Colorado’s ski resorts barely missed last year’s visitation record, with most counting less than 1 percent fewer visits in 2014-15 compared to 2013-14. Late spring snow helped close the gap, Colorado Ski Country on Thursday announced visitation to its 21 member resorts reached 7.1 million in 2014-15, roughly a half-percent less than last year when the state’s ski areas hit visitor records.
Vail Resorts, which owns Vail, Breckenridge, Keystone and Beaver Creek resorts, is not part of the Ski Country trade group and does not release visitation tallies for its nine individual mountain resorts. The resort company this week reported a 1.4 percent dip in visitation across its resort network. Ski Country on Thursday said Vail Resorts declined to report Colorado visits for 2014-15.
Last year the combined total from all 25 resorts set a record for visitation with 12.6 million visits. With Vail Resorts reporting a 1.4 percent decline across its three-state network of ski areas, the 2014-15 season visitation to Colorado likely fell closer to 12.5 million. The three seasons between 2005 and 2008 saw visitation to Colorado ski areas exceed 12.5 million.
In addition to the late snowfall, the drought drove many skiers from the west to Colorado. Sales tax revenues in resort communities showed record spending by visitors during the December through March span of the 2014-15 ski season. The high spending indicates vacationers were flocking to Colorado, drawn largely by the best-in-the-West snow conditions.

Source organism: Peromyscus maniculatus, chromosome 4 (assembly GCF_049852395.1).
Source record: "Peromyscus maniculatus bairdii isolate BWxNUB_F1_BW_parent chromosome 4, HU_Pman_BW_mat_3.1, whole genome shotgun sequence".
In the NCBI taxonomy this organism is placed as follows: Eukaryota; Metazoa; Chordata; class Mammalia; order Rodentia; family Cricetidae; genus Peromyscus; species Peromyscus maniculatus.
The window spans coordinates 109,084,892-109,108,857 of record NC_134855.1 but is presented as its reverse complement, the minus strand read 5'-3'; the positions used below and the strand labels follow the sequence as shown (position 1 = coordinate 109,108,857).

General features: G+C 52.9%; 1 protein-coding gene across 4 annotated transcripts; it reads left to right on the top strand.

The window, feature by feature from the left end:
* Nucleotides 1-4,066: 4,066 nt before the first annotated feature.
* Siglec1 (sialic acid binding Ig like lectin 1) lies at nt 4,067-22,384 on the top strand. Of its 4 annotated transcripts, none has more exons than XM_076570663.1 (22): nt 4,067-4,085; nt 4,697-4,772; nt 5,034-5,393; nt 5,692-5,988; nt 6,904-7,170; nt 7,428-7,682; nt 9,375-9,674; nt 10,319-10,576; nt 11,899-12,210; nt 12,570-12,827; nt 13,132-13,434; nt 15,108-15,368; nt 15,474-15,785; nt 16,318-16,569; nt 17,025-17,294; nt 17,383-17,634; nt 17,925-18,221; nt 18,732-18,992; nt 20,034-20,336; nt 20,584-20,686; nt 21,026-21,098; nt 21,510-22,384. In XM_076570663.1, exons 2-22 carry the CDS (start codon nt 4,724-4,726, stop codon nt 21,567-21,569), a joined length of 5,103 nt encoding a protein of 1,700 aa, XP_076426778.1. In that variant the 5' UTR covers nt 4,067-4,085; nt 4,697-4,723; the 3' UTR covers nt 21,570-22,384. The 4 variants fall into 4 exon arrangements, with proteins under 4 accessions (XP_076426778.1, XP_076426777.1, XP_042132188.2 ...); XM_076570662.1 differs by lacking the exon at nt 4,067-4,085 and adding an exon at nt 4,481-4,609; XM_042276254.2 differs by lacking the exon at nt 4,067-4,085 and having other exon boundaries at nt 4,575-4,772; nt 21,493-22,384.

For the past two years, the 22 Colorado ski resorts on federal land paid record rents to the Forest Service. The highest-ever $20.6 million in rent those resorts paid in 2013-14 — which are based on revenues earned on the mountain — show guests are spending more on ski vacations and resorts are harvesting more of that spending.
Visits to Colorado ski areas were up 6.5 percent over the state’s five-year average. While the dry spell in January and February slowed counts, the early snow in December bolstered destination traffic that lasted through the season. Similarly, Utah saw its seasonal snowfall tumble to 41 percent of average despite a strong start that had the state’s 14 ski resorts reporting above-average snow depths on Jan. 1. But Utah ski areas saw 2014-15 visitation plummet 4.9 percent from the previous season to 3.9 million, its second-worst showing in the last 10 years.
Nationally, skier visits fell 5 percent below the 2013-14 tally to 53.6 million, with the West Coast snow drought pushing the 2014-15 season 3.8 percent below the five-year average of 55.7 million visits.